We modified the rules in several respects to strengthen them. Among other things, our revised rules required each system to provide non owner airlines with information and booking capabilities as accurate and reliable as those provided the owner airline. We gave each travel agency the right to use its own equipment in conjunction with a system and to access other systems and databases from the same terminals used to access its primary system, unless the agency used terminals provided by that system; we adopted this rule in part to spur the development of alternative ways of providing airline information and booking capabilities to travel agencies. We also required each airline with a significant CRS ownership interest to participate in other systems at as high a level of functionality as it does in its own system, if the terms for participation are commercially reasonable (this is the mandatory participation rule). We sought to prevent U.S. airlines from attempting to discourage travel agencies from choosing a competing system by limiting their participation in systems owned by other airlines.
We hoped that our revisions would enable airlines to develop alternative means of access to travel agencies and thereby begin to bring market forces to bear on the systems' terms for airline participation. We avoided rules that involved detailed management of system operations. 57 FR 43781.
We later adopted two additional rules to prevent system practices that distorted competition in the airline and CRS businesses. One rule prohibited systems from enforcing ``parity clauses'' against airlines that did not own or market a competing system. 62 FR 59784 (November 5, 1997). The parity clauses imposed by most systems on airline participants required each airline to buy at least as high a level of service from the system as it did from any other system. The parity clauses made it unnecessary for systems to compete for airline participation at higher levels of service. While almost all airlines must participate in each system for economic reasons, many airlines do not need to participate at the more expensive higher levels.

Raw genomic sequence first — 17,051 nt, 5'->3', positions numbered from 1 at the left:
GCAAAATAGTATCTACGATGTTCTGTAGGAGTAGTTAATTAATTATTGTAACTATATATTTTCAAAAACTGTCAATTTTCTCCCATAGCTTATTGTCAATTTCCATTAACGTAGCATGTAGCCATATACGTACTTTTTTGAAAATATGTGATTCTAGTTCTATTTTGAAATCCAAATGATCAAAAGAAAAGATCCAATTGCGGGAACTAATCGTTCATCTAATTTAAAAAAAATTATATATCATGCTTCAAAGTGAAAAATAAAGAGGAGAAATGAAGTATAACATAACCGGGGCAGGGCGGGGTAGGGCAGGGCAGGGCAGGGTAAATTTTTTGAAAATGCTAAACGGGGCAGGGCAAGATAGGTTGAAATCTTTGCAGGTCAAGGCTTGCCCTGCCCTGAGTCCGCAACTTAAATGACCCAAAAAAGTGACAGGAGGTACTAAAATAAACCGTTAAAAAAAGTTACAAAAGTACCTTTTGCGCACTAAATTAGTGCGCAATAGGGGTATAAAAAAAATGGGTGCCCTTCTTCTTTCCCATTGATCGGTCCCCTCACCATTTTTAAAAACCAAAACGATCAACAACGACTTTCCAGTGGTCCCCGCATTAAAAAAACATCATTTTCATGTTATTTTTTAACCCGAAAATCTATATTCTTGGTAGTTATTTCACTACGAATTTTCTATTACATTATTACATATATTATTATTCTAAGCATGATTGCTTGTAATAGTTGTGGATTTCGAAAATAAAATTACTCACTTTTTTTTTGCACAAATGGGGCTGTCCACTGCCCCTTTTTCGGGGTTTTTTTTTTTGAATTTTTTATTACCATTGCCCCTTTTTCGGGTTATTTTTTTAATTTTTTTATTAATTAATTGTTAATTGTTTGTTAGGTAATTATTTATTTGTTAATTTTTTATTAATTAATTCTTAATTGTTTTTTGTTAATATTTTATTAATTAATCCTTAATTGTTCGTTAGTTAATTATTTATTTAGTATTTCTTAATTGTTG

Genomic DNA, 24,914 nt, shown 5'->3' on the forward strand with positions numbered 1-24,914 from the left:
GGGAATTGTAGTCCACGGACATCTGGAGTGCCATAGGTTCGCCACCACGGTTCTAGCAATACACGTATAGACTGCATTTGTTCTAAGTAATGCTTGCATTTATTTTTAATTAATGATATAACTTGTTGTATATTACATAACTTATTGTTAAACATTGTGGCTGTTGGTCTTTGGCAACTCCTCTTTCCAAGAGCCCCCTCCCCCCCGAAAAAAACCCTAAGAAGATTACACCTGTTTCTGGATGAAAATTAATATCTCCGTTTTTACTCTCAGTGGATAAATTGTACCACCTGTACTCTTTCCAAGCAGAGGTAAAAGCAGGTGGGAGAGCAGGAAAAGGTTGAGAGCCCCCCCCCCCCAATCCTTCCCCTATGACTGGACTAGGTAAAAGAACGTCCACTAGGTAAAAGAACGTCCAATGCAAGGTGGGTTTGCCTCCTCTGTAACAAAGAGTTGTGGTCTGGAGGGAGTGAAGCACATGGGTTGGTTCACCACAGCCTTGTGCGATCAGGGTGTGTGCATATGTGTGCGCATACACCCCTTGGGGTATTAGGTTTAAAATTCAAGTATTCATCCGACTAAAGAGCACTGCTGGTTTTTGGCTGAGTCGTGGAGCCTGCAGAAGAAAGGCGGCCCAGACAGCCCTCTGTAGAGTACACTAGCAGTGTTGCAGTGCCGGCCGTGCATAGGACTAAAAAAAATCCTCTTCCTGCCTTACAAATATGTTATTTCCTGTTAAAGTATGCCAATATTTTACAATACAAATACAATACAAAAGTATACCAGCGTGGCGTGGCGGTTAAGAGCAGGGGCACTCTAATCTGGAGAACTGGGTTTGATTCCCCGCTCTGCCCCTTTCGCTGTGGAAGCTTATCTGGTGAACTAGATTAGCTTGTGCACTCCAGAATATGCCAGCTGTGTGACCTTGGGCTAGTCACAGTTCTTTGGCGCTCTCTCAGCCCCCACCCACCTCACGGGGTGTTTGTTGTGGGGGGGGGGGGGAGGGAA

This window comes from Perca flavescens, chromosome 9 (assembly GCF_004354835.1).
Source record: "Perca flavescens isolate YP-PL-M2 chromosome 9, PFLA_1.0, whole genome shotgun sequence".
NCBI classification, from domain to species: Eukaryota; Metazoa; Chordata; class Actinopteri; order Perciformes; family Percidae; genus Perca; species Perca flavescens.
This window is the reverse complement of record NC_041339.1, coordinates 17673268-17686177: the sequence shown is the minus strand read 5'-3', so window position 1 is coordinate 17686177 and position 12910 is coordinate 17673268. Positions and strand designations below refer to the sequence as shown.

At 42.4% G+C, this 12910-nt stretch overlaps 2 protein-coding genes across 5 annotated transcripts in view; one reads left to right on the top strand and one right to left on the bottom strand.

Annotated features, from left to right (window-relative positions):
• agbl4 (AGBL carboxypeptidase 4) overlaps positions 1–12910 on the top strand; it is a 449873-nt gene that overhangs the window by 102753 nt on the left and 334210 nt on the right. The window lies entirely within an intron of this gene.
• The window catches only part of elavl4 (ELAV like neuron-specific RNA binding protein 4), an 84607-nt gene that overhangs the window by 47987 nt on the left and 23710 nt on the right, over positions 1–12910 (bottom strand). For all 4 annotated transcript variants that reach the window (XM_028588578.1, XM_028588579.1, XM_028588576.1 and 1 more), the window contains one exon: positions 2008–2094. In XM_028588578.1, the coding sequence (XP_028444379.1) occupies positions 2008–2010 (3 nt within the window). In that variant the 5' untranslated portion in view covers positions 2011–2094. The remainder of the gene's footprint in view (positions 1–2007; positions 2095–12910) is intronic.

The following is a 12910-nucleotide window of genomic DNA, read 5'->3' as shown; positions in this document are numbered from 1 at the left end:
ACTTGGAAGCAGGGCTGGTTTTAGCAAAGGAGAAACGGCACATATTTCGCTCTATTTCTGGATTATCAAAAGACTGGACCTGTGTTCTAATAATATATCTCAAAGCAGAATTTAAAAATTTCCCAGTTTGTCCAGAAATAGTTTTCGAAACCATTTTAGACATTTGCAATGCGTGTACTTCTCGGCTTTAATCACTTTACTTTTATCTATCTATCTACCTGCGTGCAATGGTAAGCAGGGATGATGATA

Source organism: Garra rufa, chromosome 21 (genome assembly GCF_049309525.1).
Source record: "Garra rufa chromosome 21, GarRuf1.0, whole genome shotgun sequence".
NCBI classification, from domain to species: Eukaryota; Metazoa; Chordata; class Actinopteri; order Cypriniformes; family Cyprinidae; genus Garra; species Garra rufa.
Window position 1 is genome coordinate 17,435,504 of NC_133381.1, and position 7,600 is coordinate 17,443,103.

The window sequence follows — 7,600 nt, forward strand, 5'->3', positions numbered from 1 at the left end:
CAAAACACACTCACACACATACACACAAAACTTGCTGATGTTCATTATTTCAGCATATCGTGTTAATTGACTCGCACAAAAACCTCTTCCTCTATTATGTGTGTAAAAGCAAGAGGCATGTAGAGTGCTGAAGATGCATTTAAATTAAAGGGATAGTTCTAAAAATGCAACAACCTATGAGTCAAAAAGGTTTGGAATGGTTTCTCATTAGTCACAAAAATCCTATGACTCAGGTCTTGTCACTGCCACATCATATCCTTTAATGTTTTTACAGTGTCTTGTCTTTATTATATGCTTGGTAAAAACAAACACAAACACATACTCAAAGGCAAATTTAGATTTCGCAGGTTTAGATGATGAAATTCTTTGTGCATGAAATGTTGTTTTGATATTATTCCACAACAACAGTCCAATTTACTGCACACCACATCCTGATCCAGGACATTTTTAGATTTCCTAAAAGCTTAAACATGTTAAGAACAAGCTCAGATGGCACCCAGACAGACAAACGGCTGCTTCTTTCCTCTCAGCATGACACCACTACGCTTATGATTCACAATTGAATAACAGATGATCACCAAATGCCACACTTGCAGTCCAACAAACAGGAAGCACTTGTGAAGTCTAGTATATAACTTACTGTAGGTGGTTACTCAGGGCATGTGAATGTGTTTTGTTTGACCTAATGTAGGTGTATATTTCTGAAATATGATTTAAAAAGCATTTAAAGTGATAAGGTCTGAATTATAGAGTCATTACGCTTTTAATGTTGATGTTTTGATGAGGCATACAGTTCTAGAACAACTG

The second rule strengthened the rules prohibiting display bias by requiring each system (i) to offer at least one display that does not give online connections a preference over interline connections and (ii) to either list onestop and other direct flights before connecting services or use elapsed time as a significant factor in selecting flight options from the database. 62 FR 63837 (December 3, 1997). We acted in large part because of concerns that United had caused Galileo to create displays that prejudiced United's competitors. 62 FR 63840 63841.
5. Major Developments Since the Last Overall Rulemaking
As we stated in our supplemental advance notice of proposed
rulemaking, our decision in this proceeding must take into account two
major developments in the CRS business and airline distribution that
have occurred in recent years, the airlines' shrinking ownership of the systems and the
growth of Internet usage. 65 FR 4555645557.
As noted above, when we last reexamined the rules, one or more airlines or airline affiliates owned each of the systems. That is no longer true, although the systems without airline ownership still have ties to their former owners.